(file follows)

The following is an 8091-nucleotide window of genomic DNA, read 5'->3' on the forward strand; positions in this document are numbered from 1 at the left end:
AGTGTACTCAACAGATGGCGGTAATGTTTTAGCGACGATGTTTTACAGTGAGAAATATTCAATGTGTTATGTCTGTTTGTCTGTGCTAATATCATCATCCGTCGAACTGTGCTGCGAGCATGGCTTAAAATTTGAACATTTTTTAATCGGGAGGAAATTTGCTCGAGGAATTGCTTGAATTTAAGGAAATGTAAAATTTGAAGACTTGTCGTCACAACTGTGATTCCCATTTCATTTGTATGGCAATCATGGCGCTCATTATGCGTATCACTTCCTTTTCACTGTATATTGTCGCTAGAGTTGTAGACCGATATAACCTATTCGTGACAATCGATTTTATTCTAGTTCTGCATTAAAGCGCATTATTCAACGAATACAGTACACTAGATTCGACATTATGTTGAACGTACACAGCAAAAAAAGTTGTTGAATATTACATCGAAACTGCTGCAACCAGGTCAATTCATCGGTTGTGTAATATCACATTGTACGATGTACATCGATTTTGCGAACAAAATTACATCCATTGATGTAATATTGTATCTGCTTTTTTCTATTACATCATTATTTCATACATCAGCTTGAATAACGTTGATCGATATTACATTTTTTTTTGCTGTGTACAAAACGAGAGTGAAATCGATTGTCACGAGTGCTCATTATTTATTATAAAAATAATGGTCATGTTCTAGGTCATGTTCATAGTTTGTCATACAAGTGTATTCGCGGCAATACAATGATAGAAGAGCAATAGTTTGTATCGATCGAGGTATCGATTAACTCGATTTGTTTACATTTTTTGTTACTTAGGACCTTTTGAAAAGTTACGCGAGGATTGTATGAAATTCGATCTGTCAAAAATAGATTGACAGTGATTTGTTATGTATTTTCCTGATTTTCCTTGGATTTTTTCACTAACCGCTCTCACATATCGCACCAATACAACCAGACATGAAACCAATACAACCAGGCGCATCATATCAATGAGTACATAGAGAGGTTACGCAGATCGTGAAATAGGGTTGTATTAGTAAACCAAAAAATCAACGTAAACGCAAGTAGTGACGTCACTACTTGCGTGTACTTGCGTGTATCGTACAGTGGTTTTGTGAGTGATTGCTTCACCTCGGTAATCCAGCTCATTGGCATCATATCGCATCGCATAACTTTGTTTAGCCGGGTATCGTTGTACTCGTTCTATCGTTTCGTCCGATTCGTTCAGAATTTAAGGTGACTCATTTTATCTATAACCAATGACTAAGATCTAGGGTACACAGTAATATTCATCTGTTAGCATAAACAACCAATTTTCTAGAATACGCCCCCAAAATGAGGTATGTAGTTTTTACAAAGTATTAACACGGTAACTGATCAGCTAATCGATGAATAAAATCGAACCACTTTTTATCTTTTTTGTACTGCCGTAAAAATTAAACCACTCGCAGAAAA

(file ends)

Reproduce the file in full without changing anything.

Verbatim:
The following is an 8091-nucleotide window of genomic DNA, read 5'->3' on the forward strand; positions in this document are numbered from 1 at the left end:
AGTGTACTCAACAGATGGCGGTAATGTTTTAGCGACGATGTTTTACAGTGAGAAATATTCAATGTGTTATGTCTGTTTGTCTGTGCTAATATCATCATCCGTCGAACTGTGCTGCGAGCATGGCTTAAAATTTGAACATTTTTTAATCGGGAGGAAATTTGCTCGAGGAATTGCTTGAATTTAAGGAAATGTAAAATTTGAAGACTTGTCGTCACAACTGTGATTCCCATTTCATTTGTATGGCAATCATGGCGCTCATTATGCGTATCACTTCCTTTTCACTGTATATTGTCGCTAGAGTTGTAGACCGATATAACCTATTCGTGACAATCGATTTTATTCTAGTTCTGCATTAAAGCGCATTATTCAACGAATACAGTACACTAGATTCGACATTATGTTGAACGTACACAGCAAAAAAAGTTGTTGAATATTACATCGAAACTGCTGCAACCAGGTCAATTCATCGGTTGTGTAATATCACATTGTACGATGTACATCGATTTTGCGAACAAAATTACATCCATTGATGTAATATTGTATCTGCTTTTTTCTATTACATCATTATTTCATACATCAGCTTGAATAACGTTGATCGATATTACATTTTTTTTTGCTGTGTACAAAACGAGAGTGAAATCGATTGTCACGAGTGCTCATTATTTATTATAAAAATAATGGTCATGTTCTAGGTCATGTTCATAGTTTGTCATACAAGTGTATTCGCGGCAATACAATGATAGAAGAGCAATAGTTTGTATCGATCGAGGTATCGATTAACTCGATTTGTTTACATTTTTTGTTACTTAGGACCTTTTGAAAAGTTACGCGAGGATTGTATGAAATTCGATCTGTCAAAAATAGATTGACAGTGATTTGTTATGTATTTTCCTGATTTTCCTTGGATTTTTTCACTAACCGCTCTCACATATCGCACCAATACAACCAGACATGAAACCAATACAACCAGGCGCATCATATCAATGAGTACATAGAGAGGTTACGCAGATCGTGAAATAGGGTTGTATTAGTAAACCAAAAAATCAACGTAAACGCAAGTAGTGACGTCACTACTTGCGTGTACTTGCGTGTATCGTACAGTGGTTTTGTGAGTGATTGCTTCACCTCGGTAATCCAGCTCATTGGCATCATATCGCATCGCATAACTTTGTTTAGCCGGGTATCGTTGTACTCGTTCTATCGTTTCGTCCGATTCGTTCAGAATTTAAGGTGACTCATTTTATCTATAACCAATGACTAAGATCTAGGGTACACAGTAATATTCATCTGTTAGCATAAACAACCAATTTTCTAGAATACGCCCCCAAAATGAGGTATGTAGTTTTTACAAAGTATTAACACGGTAACTGATCAGCTAATCGATGAATAAAATCGAACCACTTTTTATCTTTTTTGTACTGCCGTAAAAATTAAACCACTCGCAGAAAA